Br Med Bull
 , 
2003
, vol. 
66
 (pg. 
1
-
20
)
2
Ghani
AC
Donnelly
CA
Ferguson
NM
Anderson
RM
Updated projections of future vCJD deaths in the UK
BMC Infect Dis
 , 
2003
, vol. 
3
 pg. 
4
 
3
Peden
AH
Head
MW
Ritchie
DL
Bell
JE
Ironside
JW
Preclinical vCJD after blood transfusion in a PRNP codon 129 heterozygous patient
Lancet
 , 
2004
, vol. 
364
 (pg. 
527
-
9
)
4
Ironside
JW
Variant Creutzfeldt-Jakob disease: risk of transmission by blood transfusion and blood therapies
Haemophilia
 , 
2006
, vol. 
12
 
Suppl 1
(pg. 
8
-
15
)
5
Bishop
MT
Hart
P
Aitchison
L
, et al.  . 
Predicting susceptibility and incubation time of human-to-human transmission of vCJD
Lancet Neurol
 , 
2006
, vol. 
5
 (pg. 
393
-
8
)
6
Hilton
DA
Ghani
AC
Conyers
L
, et al.  . 
Prevalence of lymphoreticular prion protein accumulation in UK tissue samples
J Pathol
 , 
2004
, vol. 
203
 (pg. 
733
-
9
)
7
Wadsworth
JD
Asante
EA
Desbruslais
M
, et al.  . 
Human prion protein with valine 129 prevents expression of variant CJD phenotype
Science
 , 
2004
, vol. 
306
 (pg. 
1793
-
6
)
8
Risk assessment for vCJD and dentistry
Economics and Operational Research Division
  
9
Will
RG
Acquired prion disease: iatrogenic CJD, variant CJD, kuru
Br Med Bull
 , 
2003
, vol. 
66
 (pg. 
255
-
65
)
10
New case of variant CJD associated with blood transfusion
  
11
Llewelyn
CA
Hewitt
PE
Knight
RS
, et al.  . 
Possible transmission of variant Creutzfeldt-Jakob disease by blood transfusion
Lancet
 , 
2004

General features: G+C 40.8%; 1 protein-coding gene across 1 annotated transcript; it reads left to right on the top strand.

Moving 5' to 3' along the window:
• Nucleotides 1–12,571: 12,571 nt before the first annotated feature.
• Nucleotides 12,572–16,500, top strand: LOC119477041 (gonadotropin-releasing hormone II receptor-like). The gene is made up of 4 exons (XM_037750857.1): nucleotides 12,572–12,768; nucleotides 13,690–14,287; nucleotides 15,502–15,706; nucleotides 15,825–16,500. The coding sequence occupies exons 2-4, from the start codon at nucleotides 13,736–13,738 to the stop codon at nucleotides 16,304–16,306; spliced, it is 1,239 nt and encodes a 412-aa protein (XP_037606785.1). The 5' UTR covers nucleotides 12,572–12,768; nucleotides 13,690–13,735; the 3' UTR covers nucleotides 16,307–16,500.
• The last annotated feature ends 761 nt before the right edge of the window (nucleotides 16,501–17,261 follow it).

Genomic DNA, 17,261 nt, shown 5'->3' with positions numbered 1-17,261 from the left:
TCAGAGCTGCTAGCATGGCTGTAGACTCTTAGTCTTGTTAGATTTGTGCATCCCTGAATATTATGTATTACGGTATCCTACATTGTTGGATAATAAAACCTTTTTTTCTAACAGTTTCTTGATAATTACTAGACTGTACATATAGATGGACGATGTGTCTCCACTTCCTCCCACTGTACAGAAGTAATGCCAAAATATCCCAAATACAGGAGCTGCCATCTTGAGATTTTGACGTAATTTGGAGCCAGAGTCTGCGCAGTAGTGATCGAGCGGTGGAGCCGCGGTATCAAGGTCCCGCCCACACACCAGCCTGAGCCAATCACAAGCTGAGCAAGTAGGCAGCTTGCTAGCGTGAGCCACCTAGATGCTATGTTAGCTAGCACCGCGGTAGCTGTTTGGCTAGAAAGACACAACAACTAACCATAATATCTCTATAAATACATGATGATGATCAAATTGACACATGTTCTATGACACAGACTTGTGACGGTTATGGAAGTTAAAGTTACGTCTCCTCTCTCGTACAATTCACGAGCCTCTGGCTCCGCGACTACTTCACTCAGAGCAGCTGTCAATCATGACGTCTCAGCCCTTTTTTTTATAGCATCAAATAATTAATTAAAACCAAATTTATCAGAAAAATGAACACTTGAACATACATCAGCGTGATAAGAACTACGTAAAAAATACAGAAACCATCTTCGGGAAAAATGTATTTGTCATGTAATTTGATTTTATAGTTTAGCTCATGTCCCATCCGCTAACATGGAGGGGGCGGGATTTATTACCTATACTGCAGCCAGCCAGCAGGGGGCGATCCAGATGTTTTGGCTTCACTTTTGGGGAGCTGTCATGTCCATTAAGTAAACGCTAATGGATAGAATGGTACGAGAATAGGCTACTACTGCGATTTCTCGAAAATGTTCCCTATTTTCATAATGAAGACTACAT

, vol. 
363
 (pg. 
417
-
21
)
12
Ludlam
CA
Turner
ML
Managing the risk of transmission of variant Creutzfeldt Jakob disease by blood products
Br J Haematol
 , 
2006
, vol. 
132
 (pg. 
13
-
24
)
13
Brown
P
Gibbs
CJ
Jr
Rodgers-Johnson
P
, et al.  . 
Human spongiform encephalopathy: the National Institutes of Health series of 300 cases of experimentally transmitted disease
Ann Neurol
 , 
1994
, vol. 
35
 (pg. 
513
-
29
)
14
Bruce
ME
McConnell
I
Will
RG
Ironside
JW
Detection of variant Creutzfeldt-Jakob disease infectivity in extraneural tissues
Lancet
 , 
2001
, vol. 
358
 (pg. 
208
-
9
)
15
Head
MW
Northcott
V
Rennison
K
, et al.  . 
Prion protein accumulation in eyes of patients with sporadic and variant Creutzfeldt-Jakob disease
Invest Ophthalmol Vis Sci
 , 
2003
, vol. 
44
 (pg. 
342
-
6
)
16
Head
MW
Ritchie
D
McLoughlin
V
Ironside
JW
Investigation of PrPres in dental tissues in variant CJD
Br Dent J
 , 
2003
, vol. 
195
 (pg. 
339
-
43
)
17
Head
MW
Ritchie
D
Smith
N
, et al.  . 
Peripheral tissue involvement in sporadic, iatrogenic, and variant Creutzfeldt-Jakob disease: an immunohistochemical, quantitative, and biochemical study
Am J Pathol
 , 
2004
, vol. 
164
 (pg. 
143
-
53
)
18
Joiner
S
Linehan
JM
Brandner
S
Wadsworth
JD
Collinge
J
High levels of disease related prion protein in the ileum in variant Creutzfeldt-Jakob disease
Gut
 , 
2005
, vol. 
54
 (pg. 
1506
-
8
)
19
Peden
AH
Ritchie
DL
Head
MW
Ironside
JW
Detection and localization of PrPSc in the skeletal muscle of patients with variant, iatrogenic, and sporadic forms of Creutzfeldt-Jakob disease
Am J Pathol
 , 
2006
, vol. 
168
 (pg. 
927
-
35
)
20
Wadsworth
JD
Joiner
S
Hill
AF
, et al.  . 
Tissue distribution of protease resistant prion protein in variant Creutzfeldt-Jakob disease using a highly sensitive immunoblotting assay
Lancet
 , 
2001
, vol. 
358
 (pg. 
171
-
80
)
21
Assessing the risk of vCJD transmission via surgery: an interim review
  
22
Rutala
WA
Weber
DJ
Creutzfeldt-Jakob disease: recommendations for disinfection and sterilization
Clin Infect Dis
 , 
2001
, vol. 
32
 (pg. 
1348
-
56
)
23
Risk Assessment for vCJD and dentistry: economics and operational research division
 , 
2003
 
24
Ingrosso
L
Pisani
F
Pocchiari
M